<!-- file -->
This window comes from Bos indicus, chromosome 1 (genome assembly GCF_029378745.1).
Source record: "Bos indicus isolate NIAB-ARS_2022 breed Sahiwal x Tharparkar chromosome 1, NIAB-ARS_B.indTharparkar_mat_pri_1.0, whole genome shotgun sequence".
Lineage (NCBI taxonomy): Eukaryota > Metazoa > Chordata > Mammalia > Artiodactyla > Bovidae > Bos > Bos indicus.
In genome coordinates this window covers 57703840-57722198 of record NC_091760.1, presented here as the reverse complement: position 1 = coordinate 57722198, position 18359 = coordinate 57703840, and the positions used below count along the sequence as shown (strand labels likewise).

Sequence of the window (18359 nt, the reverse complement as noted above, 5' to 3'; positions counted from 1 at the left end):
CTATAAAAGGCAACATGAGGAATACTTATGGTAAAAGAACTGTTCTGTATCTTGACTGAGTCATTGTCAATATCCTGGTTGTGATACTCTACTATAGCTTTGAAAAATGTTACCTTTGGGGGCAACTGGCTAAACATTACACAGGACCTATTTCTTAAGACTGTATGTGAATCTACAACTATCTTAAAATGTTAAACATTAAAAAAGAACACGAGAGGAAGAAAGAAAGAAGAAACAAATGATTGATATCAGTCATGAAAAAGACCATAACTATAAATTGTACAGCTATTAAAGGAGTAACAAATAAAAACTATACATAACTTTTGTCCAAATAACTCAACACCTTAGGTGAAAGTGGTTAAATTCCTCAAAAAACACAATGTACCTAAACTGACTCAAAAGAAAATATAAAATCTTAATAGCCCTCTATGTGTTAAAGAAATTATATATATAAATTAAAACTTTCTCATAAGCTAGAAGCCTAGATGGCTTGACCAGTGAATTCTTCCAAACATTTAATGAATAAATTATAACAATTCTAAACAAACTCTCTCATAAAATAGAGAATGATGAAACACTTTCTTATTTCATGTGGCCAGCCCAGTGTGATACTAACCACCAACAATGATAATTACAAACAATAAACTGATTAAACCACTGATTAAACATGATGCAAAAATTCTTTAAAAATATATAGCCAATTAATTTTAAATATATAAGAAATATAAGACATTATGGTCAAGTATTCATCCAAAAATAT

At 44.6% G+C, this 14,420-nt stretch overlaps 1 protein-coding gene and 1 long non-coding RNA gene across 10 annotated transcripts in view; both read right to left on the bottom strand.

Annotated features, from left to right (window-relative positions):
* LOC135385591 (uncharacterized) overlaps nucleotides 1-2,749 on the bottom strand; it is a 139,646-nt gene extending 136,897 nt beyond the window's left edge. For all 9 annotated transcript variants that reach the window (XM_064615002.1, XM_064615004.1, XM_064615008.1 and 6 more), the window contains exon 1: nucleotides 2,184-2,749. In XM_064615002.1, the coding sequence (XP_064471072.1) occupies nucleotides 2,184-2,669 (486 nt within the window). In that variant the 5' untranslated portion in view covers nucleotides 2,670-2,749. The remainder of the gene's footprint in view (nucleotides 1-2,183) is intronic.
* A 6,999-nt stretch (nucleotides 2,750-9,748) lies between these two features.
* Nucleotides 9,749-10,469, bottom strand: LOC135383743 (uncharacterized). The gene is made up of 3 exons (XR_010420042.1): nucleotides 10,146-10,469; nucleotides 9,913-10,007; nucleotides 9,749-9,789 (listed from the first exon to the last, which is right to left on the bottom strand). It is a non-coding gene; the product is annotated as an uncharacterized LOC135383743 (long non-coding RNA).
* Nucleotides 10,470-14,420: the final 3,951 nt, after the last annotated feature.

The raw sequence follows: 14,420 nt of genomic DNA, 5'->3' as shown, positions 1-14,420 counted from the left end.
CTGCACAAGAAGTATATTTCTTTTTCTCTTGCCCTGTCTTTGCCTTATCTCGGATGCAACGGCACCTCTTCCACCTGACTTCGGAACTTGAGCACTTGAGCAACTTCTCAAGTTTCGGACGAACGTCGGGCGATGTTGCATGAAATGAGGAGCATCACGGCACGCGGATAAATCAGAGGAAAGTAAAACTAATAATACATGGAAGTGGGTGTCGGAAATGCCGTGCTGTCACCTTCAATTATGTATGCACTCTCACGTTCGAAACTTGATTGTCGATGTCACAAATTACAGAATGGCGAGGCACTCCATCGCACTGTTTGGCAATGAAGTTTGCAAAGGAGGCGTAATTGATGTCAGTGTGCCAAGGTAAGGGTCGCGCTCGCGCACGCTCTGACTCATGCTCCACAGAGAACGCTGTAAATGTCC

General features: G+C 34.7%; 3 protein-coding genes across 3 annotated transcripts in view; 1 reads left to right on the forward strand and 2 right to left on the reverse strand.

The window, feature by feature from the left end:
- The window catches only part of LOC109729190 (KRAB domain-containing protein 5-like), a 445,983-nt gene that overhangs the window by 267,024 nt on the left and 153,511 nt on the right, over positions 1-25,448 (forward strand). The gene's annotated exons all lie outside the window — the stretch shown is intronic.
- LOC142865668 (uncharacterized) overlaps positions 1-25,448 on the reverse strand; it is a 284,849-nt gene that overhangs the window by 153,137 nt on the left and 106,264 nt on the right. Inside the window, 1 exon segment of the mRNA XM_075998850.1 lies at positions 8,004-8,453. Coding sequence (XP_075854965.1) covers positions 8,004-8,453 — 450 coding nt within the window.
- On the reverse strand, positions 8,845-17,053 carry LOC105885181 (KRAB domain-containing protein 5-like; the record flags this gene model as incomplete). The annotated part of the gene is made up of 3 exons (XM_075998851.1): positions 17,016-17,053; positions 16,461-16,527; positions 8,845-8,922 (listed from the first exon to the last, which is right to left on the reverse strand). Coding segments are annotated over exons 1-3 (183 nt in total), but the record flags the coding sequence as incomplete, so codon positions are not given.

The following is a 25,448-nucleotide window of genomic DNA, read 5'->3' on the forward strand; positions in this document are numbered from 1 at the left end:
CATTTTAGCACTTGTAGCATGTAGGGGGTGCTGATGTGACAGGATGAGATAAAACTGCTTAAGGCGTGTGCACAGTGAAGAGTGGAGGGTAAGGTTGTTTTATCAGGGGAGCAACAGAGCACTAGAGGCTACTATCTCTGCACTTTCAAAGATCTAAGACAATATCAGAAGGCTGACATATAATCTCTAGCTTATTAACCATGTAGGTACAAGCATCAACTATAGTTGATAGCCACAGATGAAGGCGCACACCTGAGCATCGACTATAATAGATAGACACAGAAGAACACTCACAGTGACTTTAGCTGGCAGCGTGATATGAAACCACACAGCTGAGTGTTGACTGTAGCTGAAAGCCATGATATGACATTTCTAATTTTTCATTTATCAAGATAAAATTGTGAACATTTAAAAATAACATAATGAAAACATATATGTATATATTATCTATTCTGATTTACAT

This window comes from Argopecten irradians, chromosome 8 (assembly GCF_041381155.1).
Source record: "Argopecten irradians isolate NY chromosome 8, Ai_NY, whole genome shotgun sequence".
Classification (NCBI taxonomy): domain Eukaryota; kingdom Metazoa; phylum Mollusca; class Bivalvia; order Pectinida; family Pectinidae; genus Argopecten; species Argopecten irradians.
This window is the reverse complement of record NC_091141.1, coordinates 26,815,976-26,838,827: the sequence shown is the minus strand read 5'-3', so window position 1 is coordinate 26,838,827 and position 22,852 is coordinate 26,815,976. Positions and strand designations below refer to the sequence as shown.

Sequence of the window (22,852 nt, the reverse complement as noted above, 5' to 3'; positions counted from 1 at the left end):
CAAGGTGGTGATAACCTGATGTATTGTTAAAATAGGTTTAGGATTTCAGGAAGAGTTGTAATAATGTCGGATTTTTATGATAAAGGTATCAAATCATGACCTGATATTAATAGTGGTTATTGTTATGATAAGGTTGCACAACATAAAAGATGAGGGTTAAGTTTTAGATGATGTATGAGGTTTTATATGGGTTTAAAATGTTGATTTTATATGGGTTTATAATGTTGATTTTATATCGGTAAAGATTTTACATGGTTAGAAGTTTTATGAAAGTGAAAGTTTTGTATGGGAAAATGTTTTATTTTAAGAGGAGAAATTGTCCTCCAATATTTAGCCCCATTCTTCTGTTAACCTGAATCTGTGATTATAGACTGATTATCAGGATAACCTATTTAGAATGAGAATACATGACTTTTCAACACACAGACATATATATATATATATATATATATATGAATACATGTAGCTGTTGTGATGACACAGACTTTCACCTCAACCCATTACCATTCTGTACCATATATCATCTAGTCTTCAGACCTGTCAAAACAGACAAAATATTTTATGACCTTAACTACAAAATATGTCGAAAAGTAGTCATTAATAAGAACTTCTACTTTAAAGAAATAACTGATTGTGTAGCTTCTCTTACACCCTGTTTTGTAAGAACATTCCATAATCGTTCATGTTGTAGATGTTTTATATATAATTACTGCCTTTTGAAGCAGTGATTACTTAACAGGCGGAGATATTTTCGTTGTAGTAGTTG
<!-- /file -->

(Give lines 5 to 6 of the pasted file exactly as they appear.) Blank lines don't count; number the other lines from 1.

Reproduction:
Sequence of the window (18359 nt, the reverse complement as noted above, 5' to 3'; positions counted from 1 at the left end):
CTATAAAAGGCAACATGAGGAATACTTATGGTAAAAGAACTGTTCTGTATCTTGACTGAGTCATTGTCAATATCCTGGTTGTGATACTCTACTATAGCTTTGAAAAATGTTACCTTTGGGGGCAACTGGCTAAACATTACACAGGACCTATTTCTTAAGACTGTATGTGAATCTACAACTATCTTAAAATGTTAAACATTAAAAAAGAACACGAGAGGAAGAAAGAAAGAAGAAACAAATGATTGATATCAGTCATGAAAAAGACCATAACTATAAATTGTACAGCTATTAAAGGAGTAACAAATAAAAACTATACATAACTTTTGTCCAAATAACTCAACACCTTAGGTGAAAGTGGTTAAATTCCTCAAAAAACACAATGTACCTAAACTGACTCAAAAGAAAATATAAAATCTTAATAGCCCTCTATGTGTTAAAGAAATTATATATATAAATTAAAACTTTCTCATAAGCTAGAAGCCTAGATGGCTTGACCAGTGAATTCTTCCAAACATTTAATGAATAAATTATAACAATTCTAAACAAACTCTCTCATAAAATAGAGAATGATGAAACACTTTCTTATTTCATGTGGCCAGCCCAGTGTGATACTAACCACCAACAATGATAATTACAAACAATAAACTGATTAAACCACTGATTAAACATGATGCAAAAATTCTTTAAAAATATATAGCCAATTAATTTTAAATATATAAGAAATATAAGACATTATGGTCAAGTATTCATCCAAAAATAT